A high-school teacher in Little Rock, Arkansas, was fired after a video of him having sex with another man was hacked and posted on the school’s website, where it was seen by students.
From all accounts, 29-year-old Brian Cody Bray was an exemplary member of the faculty at Maumelle Charter High School—teaching physics and algebra, coaching quiz bowl and robotics teams, and even tutoring students before and after school
But it all came crashing down in late September when a colleague revealed an intimate encounter was online.
“Pretty much immediately after that phone call I went to the bathroom and threw up,” Bray told the Washington Blade.
“I was just in shock that, oh my God, this is something that will impact my career, impact my life and what am I going to do?”
At a meeting with principal Kimberly Willis and school-district director Rob McGillis, Bray tried to explain that his email account had been broken into. The hacker gained access to passwords and user name for various accounts, including Dropbox, where Bray was storing “a video recording of an intimate encounter between myself and another informed, consenting adult male.”
Te attack was not just a prank, he says, but a cyber hate crime targeting Bray because of his sexuality. (The hacker even changed the name of the Dropbox folder the video was in from “Private” to “FagTeachBray.”)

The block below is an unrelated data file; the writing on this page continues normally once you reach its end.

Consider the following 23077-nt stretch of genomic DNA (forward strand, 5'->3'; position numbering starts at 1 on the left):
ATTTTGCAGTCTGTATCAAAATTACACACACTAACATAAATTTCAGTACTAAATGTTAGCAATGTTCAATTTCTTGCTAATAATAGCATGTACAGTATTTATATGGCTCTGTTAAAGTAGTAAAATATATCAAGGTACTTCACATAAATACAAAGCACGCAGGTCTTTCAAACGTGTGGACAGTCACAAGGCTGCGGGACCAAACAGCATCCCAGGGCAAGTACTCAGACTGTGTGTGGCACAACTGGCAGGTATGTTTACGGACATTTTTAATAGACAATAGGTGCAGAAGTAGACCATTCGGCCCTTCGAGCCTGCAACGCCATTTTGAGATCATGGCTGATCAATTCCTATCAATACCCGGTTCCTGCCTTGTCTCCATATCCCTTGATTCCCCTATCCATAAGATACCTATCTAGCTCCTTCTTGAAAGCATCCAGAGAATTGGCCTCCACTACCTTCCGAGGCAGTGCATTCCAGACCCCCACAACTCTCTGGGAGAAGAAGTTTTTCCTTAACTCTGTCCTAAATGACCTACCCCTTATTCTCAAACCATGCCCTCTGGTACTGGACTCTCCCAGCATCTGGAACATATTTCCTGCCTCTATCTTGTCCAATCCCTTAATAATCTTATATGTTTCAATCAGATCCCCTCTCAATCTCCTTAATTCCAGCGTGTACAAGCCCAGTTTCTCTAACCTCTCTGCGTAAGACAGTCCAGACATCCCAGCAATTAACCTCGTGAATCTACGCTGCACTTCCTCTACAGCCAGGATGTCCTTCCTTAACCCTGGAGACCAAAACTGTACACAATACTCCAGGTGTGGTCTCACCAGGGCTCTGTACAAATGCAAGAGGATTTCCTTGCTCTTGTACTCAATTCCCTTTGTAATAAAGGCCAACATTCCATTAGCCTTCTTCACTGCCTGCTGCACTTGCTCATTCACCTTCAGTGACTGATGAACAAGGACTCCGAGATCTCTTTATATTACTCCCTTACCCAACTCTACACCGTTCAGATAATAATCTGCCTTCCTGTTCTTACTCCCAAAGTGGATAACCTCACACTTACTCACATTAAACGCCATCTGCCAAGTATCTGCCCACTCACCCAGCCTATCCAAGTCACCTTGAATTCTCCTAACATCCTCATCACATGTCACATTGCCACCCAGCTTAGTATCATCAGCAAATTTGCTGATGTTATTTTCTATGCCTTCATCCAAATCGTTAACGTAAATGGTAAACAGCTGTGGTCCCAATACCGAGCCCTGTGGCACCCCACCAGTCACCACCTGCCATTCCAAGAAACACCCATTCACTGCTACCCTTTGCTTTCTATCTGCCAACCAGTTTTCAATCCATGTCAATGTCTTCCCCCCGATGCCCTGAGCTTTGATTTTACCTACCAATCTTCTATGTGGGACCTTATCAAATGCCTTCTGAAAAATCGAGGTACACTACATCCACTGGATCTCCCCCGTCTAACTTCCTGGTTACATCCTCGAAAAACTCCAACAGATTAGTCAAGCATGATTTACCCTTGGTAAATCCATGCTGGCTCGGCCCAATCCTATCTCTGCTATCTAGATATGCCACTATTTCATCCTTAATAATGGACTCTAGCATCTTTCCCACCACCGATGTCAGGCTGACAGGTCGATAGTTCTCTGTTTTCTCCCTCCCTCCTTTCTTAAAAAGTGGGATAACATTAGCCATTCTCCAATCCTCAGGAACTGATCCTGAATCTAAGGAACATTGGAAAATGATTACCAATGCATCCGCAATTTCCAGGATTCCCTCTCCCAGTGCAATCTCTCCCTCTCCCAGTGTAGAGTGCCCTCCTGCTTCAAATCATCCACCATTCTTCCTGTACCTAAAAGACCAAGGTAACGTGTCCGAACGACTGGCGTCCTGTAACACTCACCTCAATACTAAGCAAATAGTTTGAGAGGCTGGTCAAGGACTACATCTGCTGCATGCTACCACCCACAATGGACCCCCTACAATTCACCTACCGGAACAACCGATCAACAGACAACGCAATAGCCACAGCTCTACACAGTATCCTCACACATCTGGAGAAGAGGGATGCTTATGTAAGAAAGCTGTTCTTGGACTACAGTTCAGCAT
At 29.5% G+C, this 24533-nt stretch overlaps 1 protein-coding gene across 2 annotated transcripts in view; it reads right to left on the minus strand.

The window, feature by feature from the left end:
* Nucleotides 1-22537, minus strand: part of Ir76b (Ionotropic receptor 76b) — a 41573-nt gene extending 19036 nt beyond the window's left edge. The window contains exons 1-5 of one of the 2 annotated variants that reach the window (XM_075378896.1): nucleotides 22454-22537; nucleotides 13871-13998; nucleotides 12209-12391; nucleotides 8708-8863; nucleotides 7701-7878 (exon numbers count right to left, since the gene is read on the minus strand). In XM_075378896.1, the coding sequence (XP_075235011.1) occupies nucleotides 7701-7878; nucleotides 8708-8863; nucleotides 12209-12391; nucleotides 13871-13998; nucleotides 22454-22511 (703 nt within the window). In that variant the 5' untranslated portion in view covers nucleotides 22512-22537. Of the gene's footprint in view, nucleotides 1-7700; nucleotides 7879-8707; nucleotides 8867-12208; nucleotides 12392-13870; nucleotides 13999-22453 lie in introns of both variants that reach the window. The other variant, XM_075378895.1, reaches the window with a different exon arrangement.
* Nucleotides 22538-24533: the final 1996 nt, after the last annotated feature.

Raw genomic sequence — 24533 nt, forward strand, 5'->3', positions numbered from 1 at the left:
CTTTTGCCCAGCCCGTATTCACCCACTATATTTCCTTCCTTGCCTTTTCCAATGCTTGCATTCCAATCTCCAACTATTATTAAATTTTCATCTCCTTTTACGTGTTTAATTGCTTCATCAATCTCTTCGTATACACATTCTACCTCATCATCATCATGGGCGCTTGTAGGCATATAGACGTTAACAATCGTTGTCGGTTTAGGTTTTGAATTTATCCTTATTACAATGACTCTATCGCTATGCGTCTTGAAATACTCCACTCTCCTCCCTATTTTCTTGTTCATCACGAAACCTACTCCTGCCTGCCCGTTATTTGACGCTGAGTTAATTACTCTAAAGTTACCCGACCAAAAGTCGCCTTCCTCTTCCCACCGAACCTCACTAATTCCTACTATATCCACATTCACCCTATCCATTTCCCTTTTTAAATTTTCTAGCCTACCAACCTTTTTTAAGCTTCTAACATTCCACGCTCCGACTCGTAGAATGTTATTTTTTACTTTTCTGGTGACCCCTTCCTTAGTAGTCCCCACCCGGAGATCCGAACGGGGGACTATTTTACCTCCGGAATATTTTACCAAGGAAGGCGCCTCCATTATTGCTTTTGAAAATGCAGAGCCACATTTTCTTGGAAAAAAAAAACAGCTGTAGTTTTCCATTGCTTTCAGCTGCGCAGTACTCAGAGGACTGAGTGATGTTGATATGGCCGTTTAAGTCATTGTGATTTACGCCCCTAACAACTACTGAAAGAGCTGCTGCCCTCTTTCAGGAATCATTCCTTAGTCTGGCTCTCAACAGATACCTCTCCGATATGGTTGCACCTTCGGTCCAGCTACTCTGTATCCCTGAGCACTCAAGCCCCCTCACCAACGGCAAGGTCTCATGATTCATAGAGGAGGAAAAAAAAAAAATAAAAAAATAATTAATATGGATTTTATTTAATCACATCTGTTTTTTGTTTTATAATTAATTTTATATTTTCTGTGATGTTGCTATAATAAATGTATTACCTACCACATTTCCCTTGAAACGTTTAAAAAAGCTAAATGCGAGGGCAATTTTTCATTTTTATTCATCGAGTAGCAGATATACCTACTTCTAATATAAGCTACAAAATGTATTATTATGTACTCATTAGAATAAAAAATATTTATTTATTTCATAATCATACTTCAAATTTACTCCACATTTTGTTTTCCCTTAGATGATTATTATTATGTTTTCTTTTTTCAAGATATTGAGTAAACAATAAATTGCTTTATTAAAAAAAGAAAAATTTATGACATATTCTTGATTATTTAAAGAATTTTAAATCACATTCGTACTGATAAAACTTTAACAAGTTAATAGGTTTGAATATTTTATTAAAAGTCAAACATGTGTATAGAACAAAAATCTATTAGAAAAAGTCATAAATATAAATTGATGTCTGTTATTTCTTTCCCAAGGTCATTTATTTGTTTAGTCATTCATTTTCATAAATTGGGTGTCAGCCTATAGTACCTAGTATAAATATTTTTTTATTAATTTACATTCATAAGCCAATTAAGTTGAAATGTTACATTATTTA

Reports the Blade:
The video was first posted on the school website on Monday, Sept. 28, according to a posting time stamp on the site, Bray said. On that same day, someone identifying himself as “Jonathan” began sending text messages to one of Bray’s students telling the student that his teacher Bray was a “fag” and that the student should look at the video.
Bray, who posted a screen shot of the text message exchanges between “Jonathan” and the student, said he believes that “Jonathan” is the hacker, whom Bray doesn’t believe is a student. The student who received the text messages reported that the sender had his own cell phone number blocked on his text messages.
But on October 8, McGill and principal Willis told Bray they had no choice but to fire him.
Initially, he says he agreed with their decision: “Of course I had to be dismissed at the time, because I had lost any kind of authority with my students there,” he told the Blade.
But after the initial shock wore off he felt like administrators were telling the Maumelle community it was his fault.
School officials filed an ethics complaint against him with the Arkansas Professional Licensure Standards Board, which ultimately determined there was insufficient evidence he violated any code of ethics.
Bray was told the incident was also allegedly reported to the Maumelle Police Department—though police say they have no report about the video from the school.
Unsurprisingly, Arkansas has neither a state hate-crime law nor statutes banning workplace discrimination based on sexual orientation.
Bray says he never discussed his sexuality students, but the fact that he was gay was widely known. He remains unemployed since his termination, and has created a GoFundMe campaign to help raise funds while he looks for work.